Artists who appear to be most confident from the stage are those who are prepared. They’ve developed a vision for their show and planned it out, their show is creative musically and visually, and they’ve developed the musical themes in their songs into “moments” for their audience. They’ve arranged their songs so they can pour their uniqueness into the show. Read more.
When I help an artist plan their show, I try to get a vision as I listen to their songs. I want to actually imagine the audience’s response to a song in my head. For one song, I’ll see the audience jumping up and down, for another, I envision them laughing and high-fiving because they’re having so much fun. And on yet another, I may see the audience with tears in their eyes and a hush come over the crowd as they are moved by what you’re singing. Read more.
The night of your CD release show should be the biggest music performance of your career to date. The show will be packed, if not sold out. The reason more people typically come to album release concerts than your Wednesday night four-band bill show is because it’s an event – and should be hyped up as one. Having a packed club with people there actually to see YOU is something that won’t happen very often early on, so you have to make sure you go about this right.
The CD release party for my new album was a big gig. Not only was it my first music performance at The Bitter End, it was also the first time I was introducing this collection of original music to friends, fans, and industry. I started preparing early, but it became obvious that simply running the tunes from the album wouldn’t be enough. After jamming through each song repeatedly, I wasn’t discovering anything new. Read more.
In part two of Echoes’ interview with renowned live performance producer Tom Jackson, we learn a simple rule: sing fewer songs, create more moments. When asked to play a half hour set, most bands immediately think, "How many songs can we fit in?" Instead, if they thought "How many moments can we develop?" they’d be much further along. Read more.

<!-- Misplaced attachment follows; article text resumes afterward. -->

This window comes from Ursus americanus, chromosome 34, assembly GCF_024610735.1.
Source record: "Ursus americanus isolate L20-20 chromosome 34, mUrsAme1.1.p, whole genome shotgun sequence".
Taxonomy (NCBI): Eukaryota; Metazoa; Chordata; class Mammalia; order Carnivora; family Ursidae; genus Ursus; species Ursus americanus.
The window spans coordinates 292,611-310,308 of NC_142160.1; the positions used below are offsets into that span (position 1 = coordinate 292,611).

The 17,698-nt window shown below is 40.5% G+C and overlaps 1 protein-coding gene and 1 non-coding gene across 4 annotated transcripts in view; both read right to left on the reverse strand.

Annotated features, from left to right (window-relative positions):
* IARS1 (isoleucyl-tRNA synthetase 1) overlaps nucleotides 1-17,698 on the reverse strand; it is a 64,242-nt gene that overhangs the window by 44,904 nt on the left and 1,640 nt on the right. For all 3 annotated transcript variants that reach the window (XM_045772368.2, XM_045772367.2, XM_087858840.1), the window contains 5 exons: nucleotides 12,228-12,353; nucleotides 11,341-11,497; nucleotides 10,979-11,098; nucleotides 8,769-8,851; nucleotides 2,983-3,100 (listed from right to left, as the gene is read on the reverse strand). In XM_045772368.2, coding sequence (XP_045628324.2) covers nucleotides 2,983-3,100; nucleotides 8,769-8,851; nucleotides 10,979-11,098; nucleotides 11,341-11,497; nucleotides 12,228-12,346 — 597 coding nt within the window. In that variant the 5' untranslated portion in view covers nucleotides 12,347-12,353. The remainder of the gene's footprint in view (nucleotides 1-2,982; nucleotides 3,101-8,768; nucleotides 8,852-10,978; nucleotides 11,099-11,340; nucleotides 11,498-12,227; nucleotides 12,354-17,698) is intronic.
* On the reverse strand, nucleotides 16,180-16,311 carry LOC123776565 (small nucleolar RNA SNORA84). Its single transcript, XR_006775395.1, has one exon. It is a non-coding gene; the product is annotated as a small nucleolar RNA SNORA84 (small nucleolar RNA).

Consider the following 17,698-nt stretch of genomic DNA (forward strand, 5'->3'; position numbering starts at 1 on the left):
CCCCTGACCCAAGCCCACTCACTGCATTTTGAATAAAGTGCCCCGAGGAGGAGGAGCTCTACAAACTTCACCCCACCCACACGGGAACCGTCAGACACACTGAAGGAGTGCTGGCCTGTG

In part one of our interview with live performance producer Tom Jackson, we learn that most artists never learn to see themselves from the audience perspective. Once a record is done, the focus shifts to hitting the road. When that artist hits the stage, adrenaline is pumping, the band sounds tight, everyone is locked in, so it’s natural to think, “Everything is good.” That’s not always the case. Read More.
Working on the music, the visual, and most of the transitions for a show usually takes up most of a rehearsal time. So when I first started working with artists on their live show, and we’d get to places where the front man needed to introduce the band, tell a story, do a song intro or verbal transition, I’d go along with them when they said, "I’ll talk here," or "I’ll put some stage banter here." Then I saw those artists onstage. Read more.
Dealing with live sound at a music gig can often range anywhere from a minor annoyance to a major catastrophe. Broken PA components, weird-sounding rooms, difficult on-site staff, or the lack of someone present who can actually mix live music can be just the tip of the iceberg. On the bright side, there are any number of tried and true ways to minimize your on-the-gig headaches when it comes to dialing in your live band sound. Here are just a few live sound tips to keep you sane — and sounding great. Read more.
Your first song needs energy – but not too much, and not too little. That’s how we like to meet people, after all. Unfortunately, a lot of artists start a live performance with an overwhelming intro, then blaze through their first few songs without stopping or giving the audience a chance to respond. The result: the artist has no idea what the audience thinks of them. Not a good way to start a relationship. Read more.
As musicians, we are emotionally attached to our music. With that attachment, we often lose perspective. I’m not asking you to emotionally detach from your songs when you perform live, but I am asking you to look at it from the audience’s point of view. Why does your audience show up? What are they hoping to get out of the evening? Why do they go to a coffee house, a club, a church, a concert hall? To hear you play your songs? Not really. Read more.
We’ve all seen and read posts and eBooks about “how to succeed” as independent artists and to be honest, I’ve even written a few. But what about those of us who are bent on failure? Those of us who would like to know how to shoot ourselves in the foot? Those of us who would like to be more unsuccessful and confused? Well this post is for you! Some of these things I’ve done myself, and I can assure you – they work amazingly well! Read more.